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by Reginald Hill
HarperCollins, July 2005
416 pages
ISBN: 0007194811

Buy in the UK | Buy in Canada

In 1992, on Samantha Flood's 11th birthday in Melbourne, she sees a TV documentary about children who were sent from Catholic orphanages in England to Australia during the 1960s, purportedly for a better life.

Sam's father is a moderately successful vintner and he can give her anything she needs. She spends her gap year traveling throughout Australia and then enters university to study maths when she is 19. She discovers that her beloved grandmother is really no blood relation. Granny at 40-something had adopted an infant boy, who is Sam's father. Sam graduates from university and is offered a place at Cambridge. She goes to England and finds out that her blood grandmother was one of those orphans.

Also in 1992, Miguel Ramos Elkington Madero (Mig) is 16. He lives in Spain where his father is an exporter of a famous vintage sherry. Mig has seen visions and has received stigmata since he was a boy of eight. He feels he has a vocation to be a priest. He studies history at Seville University and when he is 23, he enters the seminary but leaves it three years later. He has an accident and while he is recuperating at his mother's home in England, he decides to do some research on Catholic families in England during the 16th century.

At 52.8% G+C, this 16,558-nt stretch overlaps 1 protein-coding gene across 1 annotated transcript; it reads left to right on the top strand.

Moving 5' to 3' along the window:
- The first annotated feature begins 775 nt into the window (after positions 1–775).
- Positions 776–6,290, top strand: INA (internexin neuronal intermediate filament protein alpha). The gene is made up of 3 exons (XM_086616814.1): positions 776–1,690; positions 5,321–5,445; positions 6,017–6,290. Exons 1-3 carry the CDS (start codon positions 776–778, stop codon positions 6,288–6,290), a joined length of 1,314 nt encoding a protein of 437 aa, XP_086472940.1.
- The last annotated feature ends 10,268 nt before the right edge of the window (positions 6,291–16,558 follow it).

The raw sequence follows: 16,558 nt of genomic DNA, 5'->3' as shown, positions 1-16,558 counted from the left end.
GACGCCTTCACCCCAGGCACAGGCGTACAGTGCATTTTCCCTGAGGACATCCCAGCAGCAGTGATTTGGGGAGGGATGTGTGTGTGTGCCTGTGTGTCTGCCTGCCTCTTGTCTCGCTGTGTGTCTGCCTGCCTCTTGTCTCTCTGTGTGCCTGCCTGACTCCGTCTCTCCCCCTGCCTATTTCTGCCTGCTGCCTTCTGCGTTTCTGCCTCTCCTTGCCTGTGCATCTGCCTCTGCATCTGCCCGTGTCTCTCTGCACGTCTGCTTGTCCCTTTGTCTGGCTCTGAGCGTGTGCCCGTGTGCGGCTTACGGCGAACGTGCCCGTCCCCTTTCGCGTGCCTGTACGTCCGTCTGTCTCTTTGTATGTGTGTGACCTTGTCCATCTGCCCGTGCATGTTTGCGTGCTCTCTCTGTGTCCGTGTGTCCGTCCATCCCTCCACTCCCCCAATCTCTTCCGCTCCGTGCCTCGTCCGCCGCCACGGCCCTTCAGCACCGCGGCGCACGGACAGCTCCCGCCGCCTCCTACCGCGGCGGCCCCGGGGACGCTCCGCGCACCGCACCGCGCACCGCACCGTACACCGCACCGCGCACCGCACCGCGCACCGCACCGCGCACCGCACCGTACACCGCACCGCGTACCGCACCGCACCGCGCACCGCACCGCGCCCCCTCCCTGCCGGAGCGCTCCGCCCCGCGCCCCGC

Both Sam and Mig end up at The Stranger's House, the remains of a monastery, now a pub and guest house, in the Cumbrian village of Illthwaite. An antipathy develops between them, but they start sharing information and find they do have some things in common. Mig is looking for an ancestor who may have been killed after having been shipwrecked during the rout of the Armada in 1588 and Sam is searching for her real grandmother who she thinks was also named Sam Flood.

Intricate plotting, clever dialogue, and slightly off-kilter characters are the hallmarks of Reginald Hill's Dalziel and Pascoe series. This standalone is no different. The stories are intricately intertwined, those of Mig, Sam and the villagers, many of whom have never left Illthwaite. The people hang in one's memory long after the book has been closed and put on the shelf.

Reviewed by Barbara Franchi, July 2005

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Contact: Yvonne Klein (ymk@reviewingtheevidence.com)

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